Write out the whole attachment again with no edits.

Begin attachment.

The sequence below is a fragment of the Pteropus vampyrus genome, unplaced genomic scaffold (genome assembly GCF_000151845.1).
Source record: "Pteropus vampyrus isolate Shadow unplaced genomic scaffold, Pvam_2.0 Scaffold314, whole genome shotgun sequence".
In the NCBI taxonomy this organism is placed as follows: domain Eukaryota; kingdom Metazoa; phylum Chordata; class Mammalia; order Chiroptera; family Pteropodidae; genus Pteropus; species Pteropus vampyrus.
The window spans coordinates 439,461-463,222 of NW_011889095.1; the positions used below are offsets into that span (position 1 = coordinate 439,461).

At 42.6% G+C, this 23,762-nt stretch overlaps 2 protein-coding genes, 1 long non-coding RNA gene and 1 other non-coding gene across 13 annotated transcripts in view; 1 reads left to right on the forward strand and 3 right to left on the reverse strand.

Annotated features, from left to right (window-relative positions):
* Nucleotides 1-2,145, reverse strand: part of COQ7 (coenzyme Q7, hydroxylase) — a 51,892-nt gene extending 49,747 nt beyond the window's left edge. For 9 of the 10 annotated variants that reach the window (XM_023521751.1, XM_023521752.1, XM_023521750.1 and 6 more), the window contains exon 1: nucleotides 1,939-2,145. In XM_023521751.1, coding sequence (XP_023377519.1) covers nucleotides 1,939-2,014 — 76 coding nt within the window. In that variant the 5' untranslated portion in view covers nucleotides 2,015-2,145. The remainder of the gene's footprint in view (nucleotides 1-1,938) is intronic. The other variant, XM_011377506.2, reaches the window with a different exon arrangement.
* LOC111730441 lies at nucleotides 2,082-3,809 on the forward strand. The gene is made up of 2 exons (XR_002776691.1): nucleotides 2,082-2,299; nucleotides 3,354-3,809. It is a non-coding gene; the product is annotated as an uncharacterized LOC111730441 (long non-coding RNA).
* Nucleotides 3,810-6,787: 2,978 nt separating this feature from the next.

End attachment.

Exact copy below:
The sequence below is a fragment of the Pteropus vampyrus genome, unplaced genomic scaffold (genome assembly GCF_000151845.1).
Source record: "Pteropus vampyrus isolate Shadow unplaced genomic scaffold, Pvam_2.0 Scaffold314, whole genome shotgun sequence".
In the NCBI taxonomy this organism is placed as follows: domain Eukaryota; kingdom Metazoa; phylum Chordata; class Mammalia; order Chiroptera; family Pteropodidae; genus Pteropus; species Pteropus vampyrus.
The window spans coordinates 439,461-463,222 of NW_011889095.1; the positions used below are offsets into that span (position 1 = coordinate 439,461).

At 42.6% G+C, this 23,762-nt stretch overlaps 2 protein-coding genes, 1 long non-coding RNA gene and 1 other non-coding gene across 13 annotated transcripts in view; 1 reads left to right on the forward strand and 3 right to left on the reverse strand.

Annotated features, from left to right (window-relative positions):
* Nucleotides 1-2,145, reverse strand: part of COQ7 (coenzyme Q7, hydroxylase) — a 51,892-nt gene extending 49,747 nt beyond the window's left edge. For 9 of the 10 annotated variants that reach the window (XM_023521751.1, XM_023521752.1, XM_023521750.1 and 6 more), the window contains exon 1: nucleotides 1,939-2,145. In XM_023521751.1, coding sequence (XP_023377519.1) covers nucleotides 1,939-2,014 — 76 coding nt within the window. In that variant the 5' untranslated portion in view covers nucleotides 2,015-2,145. The remainder of the gene's footprint in view (nucleotides 1-1,938) is intronic. The other variant, XM_011377506.2, reaches the window with a different exon arrangement.
* LOC111730441 lies at nucleotides 2,082-3,809 on the forward strand. The gene is made up of 2 exons (XR_002776691.1): nucleotides 2,082-2,299; nucleotides 3,354-3,809. It is a non-coding gene; the product is annotated as an uncharacterized LOC111730441 (long non-coding RNA).
* Nucleotides 3,810-6,787: 2,978 nt separating this feature from the next.